Unstructured time outdoors is crucial for children’s learning and development. While schools across the country are choosing to shorten or eliminate recess, we are choosing to offer children more unstructured time outdoors. When children’s brains are working hard to master content, they need breaks. These breaks offer the brain time to file information. For children to reach their full potential as learners, they need time to refresh. The American Academy of Pediatrics (AAP) explains that, “recess is a necessary break in the day for optimizing a child’s social, emotional, physical, and cognitive development.”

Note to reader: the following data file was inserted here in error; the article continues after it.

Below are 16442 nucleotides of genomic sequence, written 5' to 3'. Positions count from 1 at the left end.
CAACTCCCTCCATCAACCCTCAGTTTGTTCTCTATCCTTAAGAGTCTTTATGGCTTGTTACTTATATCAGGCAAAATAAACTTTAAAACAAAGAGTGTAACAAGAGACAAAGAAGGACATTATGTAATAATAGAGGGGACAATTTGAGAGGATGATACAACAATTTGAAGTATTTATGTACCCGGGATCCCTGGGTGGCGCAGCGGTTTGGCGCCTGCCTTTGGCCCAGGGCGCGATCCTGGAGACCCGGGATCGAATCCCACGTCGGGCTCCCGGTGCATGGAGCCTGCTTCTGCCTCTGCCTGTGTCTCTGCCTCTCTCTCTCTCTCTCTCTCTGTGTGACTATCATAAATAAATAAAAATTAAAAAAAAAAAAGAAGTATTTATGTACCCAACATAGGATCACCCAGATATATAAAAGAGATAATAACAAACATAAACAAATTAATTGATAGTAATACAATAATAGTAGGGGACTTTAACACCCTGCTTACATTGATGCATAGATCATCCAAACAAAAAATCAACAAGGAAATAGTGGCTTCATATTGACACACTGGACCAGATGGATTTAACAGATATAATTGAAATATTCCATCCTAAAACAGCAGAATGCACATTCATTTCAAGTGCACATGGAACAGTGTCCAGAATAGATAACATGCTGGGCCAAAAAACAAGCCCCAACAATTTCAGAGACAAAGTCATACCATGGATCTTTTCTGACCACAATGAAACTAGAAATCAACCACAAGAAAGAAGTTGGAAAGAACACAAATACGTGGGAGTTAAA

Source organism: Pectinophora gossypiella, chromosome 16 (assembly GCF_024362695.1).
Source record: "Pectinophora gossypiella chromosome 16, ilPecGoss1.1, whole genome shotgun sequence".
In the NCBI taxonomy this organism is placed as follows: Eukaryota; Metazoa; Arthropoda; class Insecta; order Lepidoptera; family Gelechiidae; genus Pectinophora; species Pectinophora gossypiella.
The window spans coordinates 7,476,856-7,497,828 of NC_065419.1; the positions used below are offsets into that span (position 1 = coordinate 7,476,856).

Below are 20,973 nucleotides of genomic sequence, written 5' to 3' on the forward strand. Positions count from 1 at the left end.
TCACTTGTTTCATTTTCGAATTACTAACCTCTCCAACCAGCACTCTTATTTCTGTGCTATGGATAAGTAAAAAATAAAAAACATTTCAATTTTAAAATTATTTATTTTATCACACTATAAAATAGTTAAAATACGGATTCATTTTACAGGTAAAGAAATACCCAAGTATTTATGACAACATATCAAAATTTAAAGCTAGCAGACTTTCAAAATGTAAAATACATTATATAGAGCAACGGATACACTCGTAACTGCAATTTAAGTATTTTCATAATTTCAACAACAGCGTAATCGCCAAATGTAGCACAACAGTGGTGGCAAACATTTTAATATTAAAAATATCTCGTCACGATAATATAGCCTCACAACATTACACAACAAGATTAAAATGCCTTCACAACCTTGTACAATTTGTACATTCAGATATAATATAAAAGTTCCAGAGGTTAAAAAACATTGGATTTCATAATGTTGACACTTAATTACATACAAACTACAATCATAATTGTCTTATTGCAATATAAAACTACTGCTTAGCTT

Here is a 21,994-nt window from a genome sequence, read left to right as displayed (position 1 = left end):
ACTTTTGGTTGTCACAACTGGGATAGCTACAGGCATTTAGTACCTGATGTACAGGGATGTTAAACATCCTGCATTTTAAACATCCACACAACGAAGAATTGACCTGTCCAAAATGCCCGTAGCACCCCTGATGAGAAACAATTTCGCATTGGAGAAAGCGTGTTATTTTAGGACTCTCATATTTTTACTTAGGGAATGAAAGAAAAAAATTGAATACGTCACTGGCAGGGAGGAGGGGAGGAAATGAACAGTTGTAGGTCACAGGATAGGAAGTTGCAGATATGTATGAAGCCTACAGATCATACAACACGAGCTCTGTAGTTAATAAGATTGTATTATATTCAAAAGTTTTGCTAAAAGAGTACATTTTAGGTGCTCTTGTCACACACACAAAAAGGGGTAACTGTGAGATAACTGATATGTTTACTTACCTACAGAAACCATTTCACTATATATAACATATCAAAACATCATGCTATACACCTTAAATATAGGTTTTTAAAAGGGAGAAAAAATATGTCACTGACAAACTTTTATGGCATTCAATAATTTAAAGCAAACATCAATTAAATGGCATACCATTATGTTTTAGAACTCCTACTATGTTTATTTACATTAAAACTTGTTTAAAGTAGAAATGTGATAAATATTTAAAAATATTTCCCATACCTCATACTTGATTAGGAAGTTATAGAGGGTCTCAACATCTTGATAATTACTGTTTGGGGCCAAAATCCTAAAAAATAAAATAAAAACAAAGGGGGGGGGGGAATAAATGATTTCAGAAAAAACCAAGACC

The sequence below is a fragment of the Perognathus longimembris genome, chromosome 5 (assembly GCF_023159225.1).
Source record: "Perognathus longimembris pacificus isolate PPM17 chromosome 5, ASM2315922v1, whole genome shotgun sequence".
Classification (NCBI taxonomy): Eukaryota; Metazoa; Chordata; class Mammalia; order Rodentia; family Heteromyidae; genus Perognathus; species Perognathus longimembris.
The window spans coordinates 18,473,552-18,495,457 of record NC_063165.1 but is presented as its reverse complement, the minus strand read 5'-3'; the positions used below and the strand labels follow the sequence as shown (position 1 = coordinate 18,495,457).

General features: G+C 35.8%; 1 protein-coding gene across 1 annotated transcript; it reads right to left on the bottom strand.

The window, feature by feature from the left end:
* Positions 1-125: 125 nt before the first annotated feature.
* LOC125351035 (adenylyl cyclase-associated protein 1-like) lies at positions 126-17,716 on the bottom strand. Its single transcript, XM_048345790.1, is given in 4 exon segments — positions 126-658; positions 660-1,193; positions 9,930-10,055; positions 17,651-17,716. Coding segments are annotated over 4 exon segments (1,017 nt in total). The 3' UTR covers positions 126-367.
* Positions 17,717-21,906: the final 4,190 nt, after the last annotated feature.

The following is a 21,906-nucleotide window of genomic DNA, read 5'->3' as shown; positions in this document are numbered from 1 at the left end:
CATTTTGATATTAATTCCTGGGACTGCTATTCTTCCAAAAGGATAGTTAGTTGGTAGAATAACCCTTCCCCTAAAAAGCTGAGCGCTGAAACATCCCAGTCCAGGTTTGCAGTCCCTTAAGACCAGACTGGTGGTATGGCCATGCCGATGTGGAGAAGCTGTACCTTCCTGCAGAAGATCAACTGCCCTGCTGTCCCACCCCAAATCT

The benefits of recess are plentiful:
- Increased focus, including decreased symptoms for children identified as having ADHD (Pellegrini, 2005; Robinson,2003; Louv, 2008)
- Fewer behavior issues (Jarett et al.,1998; Robinson, 2003; Barros et al., 2009)
- Improved cognitive function and processing (Jerett, 2002; Sibley & Etnier, 2003)
- Increased social-emotional growth (Pellegrini, 2005; Jerett, 2002)
- Improved health such as stronger immune systems and lower obesity (Wechsler et al., 2000; Ramstetter, 2010; Kuo, 2010)
A strong Montessori program supports children’s unstructured engagement with the outdoor environment in the form of recess or ‘brain breaks.’ The younger the child the more often they need such breaks.